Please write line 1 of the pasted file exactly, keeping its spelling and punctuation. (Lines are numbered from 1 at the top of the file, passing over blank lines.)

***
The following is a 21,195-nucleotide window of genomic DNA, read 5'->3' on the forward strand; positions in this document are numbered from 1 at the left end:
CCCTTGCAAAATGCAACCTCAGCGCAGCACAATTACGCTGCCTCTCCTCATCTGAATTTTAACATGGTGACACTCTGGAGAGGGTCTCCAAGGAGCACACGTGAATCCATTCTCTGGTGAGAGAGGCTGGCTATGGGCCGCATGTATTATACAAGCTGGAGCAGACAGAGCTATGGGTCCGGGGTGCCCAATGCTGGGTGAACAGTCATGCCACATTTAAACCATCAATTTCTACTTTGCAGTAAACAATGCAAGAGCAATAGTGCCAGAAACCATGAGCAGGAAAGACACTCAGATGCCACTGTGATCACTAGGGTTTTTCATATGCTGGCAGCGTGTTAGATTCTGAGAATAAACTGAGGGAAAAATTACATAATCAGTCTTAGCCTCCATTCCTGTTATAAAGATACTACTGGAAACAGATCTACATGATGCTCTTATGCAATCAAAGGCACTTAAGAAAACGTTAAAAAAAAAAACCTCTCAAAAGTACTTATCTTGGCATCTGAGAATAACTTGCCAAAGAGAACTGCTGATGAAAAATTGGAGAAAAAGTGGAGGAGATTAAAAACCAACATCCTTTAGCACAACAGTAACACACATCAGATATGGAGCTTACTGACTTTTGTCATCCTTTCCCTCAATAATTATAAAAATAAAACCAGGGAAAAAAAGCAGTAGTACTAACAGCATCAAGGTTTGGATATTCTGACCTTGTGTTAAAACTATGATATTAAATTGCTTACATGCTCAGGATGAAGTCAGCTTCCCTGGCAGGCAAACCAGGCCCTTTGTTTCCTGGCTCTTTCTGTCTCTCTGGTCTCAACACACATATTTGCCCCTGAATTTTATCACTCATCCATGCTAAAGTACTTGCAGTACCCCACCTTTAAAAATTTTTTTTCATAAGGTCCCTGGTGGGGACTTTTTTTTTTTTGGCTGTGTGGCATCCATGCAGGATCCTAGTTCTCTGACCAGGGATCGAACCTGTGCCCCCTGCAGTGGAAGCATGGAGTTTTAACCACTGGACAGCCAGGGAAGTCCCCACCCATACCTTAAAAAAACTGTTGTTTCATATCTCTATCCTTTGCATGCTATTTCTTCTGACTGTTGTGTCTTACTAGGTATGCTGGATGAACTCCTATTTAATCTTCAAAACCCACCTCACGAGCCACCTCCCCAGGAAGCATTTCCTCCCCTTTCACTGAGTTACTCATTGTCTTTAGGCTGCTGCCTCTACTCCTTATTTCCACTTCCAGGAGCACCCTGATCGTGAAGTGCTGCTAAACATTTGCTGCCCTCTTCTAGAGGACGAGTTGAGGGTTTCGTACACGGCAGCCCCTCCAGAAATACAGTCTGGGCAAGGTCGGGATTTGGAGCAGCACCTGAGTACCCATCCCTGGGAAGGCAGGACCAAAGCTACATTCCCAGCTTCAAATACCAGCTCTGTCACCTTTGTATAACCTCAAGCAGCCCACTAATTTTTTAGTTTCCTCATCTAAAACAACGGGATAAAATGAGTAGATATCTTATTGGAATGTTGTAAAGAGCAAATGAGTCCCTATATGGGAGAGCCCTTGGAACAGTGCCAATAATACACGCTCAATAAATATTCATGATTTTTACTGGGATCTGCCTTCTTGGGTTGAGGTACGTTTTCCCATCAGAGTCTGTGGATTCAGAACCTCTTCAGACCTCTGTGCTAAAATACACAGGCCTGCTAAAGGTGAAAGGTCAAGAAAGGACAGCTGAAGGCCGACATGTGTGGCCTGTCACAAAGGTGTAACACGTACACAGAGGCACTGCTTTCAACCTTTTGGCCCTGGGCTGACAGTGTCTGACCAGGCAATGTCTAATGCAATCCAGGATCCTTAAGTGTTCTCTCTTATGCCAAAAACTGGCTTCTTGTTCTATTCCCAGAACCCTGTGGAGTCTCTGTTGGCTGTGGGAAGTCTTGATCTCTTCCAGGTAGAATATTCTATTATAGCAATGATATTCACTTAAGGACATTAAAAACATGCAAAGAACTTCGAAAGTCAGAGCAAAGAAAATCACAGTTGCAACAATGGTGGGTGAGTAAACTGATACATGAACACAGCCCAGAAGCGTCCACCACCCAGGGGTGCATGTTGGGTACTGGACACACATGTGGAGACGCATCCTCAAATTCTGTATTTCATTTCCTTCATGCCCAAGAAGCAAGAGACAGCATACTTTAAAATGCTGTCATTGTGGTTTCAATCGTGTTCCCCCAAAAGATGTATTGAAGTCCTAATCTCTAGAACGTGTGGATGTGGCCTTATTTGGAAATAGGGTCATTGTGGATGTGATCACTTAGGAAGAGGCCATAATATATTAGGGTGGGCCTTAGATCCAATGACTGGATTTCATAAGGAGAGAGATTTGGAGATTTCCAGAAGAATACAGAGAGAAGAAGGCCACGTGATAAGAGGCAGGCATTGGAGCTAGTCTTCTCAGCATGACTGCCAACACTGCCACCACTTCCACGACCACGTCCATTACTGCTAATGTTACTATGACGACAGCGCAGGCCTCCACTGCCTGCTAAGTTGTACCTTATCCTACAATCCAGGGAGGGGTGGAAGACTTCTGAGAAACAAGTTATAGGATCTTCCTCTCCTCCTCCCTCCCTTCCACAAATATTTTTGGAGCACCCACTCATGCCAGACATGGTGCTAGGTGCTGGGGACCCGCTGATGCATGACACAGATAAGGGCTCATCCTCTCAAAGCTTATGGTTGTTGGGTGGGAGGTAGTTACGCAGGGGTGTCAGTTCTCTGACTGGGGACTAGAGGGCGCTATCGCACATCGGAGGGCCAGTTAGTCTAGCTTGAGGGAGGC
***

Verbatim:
The following is a 21,195-nucleotide window of genomic DNA, read 5'->3' on the forward strand; positions in this document are numbered from 1 at the left end: